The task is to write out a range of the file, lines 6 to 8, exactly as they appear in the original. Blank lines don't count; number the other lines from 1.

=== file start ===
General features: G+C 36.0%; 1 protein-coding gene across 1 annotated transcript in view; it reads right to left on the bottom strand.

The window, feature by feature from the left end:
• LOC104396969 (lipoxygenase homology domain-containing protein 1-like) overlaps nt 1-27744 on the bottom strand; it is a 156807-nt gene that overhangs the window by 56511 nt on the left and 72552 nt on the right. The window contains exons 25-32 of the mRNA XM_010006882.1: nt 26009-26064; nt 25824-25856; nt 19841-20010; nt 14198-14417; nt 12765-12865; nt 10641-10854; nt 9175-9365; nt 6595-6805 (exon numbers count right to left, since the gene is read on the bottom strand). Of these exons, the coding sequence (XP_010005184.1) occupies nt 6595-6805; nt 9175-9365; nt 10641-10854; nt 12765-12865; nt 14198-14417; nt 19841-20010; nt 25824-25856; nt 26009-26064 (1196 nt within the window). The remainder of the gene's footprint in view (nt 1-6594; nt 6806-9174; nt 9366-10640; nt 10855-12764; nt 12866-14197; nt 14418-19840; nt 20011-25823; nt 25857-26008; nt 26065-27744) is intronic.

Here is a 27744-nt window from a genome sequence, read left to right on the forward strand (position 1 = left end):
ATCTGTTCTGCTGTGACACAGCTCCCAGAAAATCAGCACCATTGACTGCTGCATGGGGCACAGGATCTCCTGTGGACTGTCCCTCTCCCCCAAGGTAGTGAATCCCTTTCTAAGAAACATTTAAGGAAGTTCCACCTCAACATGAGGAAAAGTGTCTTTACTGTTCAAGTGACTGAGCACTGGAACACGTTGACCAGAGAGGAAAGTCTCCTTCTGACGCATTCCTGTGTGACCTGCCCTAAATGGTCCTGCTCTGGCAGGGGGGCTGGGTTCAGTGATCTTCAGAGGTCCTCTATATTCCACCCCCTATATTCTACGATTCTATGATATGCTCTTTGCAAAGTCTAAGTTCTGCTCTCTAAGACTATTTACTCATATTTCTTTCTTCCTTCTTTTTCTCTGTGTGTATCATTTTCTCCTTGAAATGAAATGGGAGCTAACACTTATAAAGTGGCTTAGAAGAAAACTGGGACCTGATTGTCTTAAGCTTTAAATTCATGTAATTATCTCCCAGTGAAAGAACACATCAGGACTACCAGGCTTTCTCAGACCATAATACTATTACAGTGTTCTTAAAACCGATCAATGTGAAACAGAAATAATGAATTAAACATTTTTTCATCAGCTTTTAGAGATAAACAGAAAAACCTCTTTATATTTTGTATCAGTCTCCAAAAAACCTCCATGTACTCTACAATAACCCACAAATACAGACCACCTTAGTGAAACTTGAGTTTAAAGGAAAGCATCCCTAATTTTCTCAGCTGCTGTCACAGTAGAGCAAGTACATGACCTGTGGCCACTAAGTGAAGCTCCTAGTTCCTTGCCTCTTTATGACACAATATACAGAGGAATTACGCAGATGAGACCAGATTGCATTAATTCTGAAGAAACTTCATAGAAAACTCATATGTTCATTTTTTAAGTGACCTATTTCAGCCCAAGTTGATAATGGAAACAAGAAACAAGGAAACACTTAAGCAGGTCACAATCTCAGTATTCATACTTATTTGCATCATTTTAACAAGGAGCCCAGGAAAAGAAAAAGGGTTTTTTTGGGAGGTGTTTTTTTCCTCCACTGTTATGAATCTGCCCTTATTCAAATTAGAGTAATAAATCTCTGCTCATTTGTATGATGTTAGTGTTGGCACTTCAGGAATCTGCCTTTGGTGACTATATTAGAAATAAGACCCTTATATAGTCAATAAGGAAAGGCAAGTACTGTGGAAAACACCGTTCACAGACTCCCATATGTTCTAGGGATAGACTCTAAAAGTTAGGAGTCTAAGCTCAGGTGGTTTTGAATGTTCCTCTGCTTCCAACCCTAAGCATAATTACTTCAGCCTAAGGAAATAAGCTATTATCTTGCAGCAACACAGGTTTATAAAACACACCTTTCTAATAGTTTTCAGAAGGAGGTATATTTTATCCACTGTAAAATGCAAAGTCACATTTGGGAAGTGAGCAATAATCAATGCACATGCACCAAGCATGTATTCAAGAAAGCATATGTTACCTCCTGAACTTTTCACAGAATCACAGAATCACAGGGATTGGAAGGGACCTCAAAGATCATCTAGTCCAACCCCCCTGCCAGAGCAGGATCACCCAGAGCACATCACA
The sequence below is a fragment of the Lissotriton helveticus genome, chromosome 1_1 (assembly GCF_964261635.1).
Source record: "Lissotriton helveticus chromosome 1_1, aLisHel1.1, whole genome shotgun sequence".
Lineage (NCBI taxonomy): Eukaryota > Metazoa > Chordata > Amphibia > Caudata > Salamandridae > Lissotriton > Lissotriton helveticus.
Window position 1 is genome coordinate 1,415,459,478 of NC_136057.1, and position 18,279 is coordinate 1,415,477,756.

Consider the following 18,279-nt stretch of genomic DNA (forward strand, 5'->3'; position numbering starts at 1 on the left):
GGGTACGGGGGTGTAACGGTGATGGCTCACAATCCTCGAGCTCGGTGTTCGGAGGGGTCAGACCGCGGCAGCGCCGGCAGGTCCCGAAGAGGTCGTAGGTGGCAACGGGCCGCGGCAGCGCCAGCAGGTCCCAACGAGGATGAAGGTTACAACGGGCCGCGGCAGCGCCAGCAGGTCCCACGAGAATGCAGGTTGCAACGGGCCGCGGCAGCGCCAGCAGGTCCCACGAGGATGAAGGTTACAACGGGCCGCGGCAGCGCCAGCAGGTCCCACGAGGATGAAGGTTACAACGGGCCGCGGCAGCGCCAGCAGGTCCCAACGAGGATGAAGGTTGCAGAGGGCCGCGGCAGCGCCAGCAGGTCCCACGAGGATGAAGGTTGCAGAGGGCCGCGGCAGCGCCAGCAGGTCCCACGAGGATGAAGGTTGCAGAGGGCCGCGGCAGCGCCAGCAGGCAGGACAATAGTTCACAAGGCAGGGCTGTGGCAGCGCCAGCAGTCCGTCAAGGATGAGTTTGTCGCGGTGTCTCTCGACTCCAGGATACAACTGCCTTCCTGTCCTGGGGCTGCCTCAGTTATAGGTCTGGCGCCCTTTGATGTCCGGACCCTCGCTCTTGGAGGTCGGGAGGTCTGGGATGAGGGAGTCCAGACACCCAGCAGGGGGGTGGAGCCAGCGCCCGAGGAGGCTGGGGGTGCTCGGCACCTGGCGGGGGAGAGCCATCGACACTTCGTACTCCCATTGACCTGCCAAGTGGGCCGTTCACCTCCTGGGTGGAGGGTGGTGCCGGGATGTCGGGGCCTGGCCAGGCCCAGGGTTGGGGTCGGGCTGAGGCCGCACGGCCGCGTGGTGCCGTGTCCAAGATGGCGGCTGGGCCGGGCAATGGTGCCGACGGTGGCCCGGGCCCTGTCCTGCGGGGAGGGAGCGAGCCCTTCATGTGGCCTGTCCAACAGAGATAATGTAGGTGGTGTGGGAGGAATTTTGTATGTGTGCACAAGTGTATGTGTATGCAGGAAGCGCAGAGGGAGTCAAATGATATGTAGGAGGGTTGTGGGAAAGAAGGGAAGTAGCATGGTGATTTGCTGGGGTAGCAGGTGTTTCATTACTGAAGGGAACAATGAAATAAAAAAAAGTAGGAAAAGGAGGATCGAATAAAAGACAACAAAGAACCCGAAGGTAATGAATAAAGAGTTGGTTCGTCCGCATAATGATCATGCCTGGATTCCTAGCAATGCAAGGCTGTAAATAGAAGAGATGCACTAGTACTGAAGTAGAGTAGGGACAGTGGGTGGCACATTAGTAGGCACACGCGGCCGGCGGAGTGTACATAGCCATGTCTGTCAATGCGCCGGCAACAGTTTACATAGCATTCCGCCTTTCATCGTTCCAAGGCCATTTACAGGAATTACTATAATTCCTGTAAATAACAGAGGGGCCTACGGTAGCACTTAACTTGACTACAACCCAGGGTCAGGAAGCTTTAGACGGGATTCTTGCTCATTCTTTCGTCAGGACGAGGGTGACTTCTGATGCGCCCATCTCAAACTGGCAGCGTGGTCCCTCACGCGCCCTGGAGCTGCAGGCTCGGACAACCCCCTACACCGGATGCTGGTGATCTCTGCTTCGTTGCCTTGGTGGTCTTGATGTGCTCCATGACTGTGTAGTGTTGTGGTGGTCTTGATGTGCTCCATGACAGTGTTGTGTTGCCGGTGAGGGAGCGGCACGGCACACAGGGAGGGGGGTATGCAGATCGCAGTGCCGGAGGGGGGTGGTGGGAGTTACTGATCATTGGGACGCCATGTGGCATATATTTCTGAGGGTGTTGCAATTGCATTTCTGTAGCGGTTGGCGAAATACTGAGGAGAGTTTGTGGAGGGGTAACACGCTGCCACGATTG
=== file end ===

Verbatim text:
The sequence below is a fragment of the Lissotriton helveticus genome, chromosome 1_1 (assembly GCF_964261635.1).
Source record: "Lissotriton helveticus chromosome 1_1, aLisHel1.1, whole genome shotgun sequence".
Lineage (NCBI taxonomy): Eukaryota > Metazoa > Chordata > Amphibia > Caudata > Salamandridae > Lissotriton > Lissotriton helveticus.